I first need to start writing this article by thanking the French youths who directed us to the Twelfth Conference of Youth (COY12) venue. Dulanga and I arrived at Cadi Ayyad University only to find out that we were at the wrong building. Whilst trying to find our way through, we bumped into Eve and Ludovic, who were also making their way to COY12 and tagged along.
Jasmin, Eve, Ludovic, Dulanga
Eve and Ludovic are two cyclists from France who cycled to Marrakesh to attend COP22. They took a boat to cross the border from south of France to north of Morocco and cycled all the way to Marrakesh by electric assisted velo cargos (cargo bikes).
When I asked them on what prompted them to cycle all the way just to attend COP, they replied by saying that they wanted to make a statement and explore alternative mode of transportation rather than flight, and also cycling reduces the carbon emissions tremendously as compared to flights. You can check out their Facebook pagehere.
After we registered and gotten our badges, we attended the first session organised by YOUNGO. The session had a really good participation turn up. The session, conducted by David Tong, was on Introduction to UNFCCCC and Introduction to YOUNGO.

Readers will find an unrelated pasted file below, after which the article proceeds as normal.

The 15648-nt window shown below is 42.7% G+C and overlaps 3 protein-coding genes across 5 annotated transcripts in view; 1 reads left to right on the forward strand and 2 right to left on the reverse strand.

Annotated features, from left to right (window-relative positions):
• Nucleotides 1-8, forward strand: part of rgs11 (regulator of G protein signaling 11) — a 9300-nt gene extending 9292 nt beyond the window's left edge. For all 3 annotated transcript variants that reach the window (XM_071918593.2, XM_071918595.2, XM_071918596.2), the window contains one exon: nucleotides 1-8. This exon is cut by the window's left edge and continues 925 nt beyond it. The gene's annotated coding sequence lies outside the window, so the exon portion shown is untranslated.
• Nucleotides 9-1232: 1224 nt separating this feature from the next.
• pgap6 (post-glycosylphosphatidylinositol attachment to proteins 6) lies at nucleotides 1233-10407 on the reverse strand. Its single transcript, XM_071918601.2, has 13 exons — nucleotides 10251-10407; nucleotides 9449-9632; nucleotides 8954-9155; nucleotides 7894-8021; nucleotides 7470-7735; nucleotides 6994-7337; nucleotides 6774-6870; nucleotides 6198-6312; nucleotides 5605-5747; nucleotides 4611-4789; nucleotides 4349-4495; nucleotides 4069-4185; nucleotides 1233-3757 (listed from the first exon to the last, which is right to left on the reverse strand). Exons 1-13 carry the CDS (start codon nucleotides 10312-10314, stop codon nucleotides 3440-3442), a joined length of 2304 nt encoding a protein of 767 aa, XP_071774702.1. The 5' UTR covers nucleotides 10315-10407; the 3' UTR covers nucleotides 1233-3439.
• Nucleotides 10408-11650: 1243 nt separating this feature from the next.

The session provided good insights on the UNFCCC negotiations via perspectives by YOUNGO members who have been directly involved in the process. David provided useful advice for first-time COP goers and also those who have attended before.
The best part about COY is the people that you meet. As we break for lunch, we made new friends fromGreen School, Bali and I Change Before Climate Change (ICBCC), Morocco.
Some students from Green School Bali are part of the programme called EarthBound, which is a four months exchange programme that provides the opportunity for the school children to be involved in excursions and experiential learning in regards to the environment and climate change. They will be attending both COY and COP. However, due to the age limit set by the secretariat, they are only able to take part in the Green Zone as you have to be above 18 years old to be allowed other access. They are working on apetition on this, to lobby for all ages all access at COP.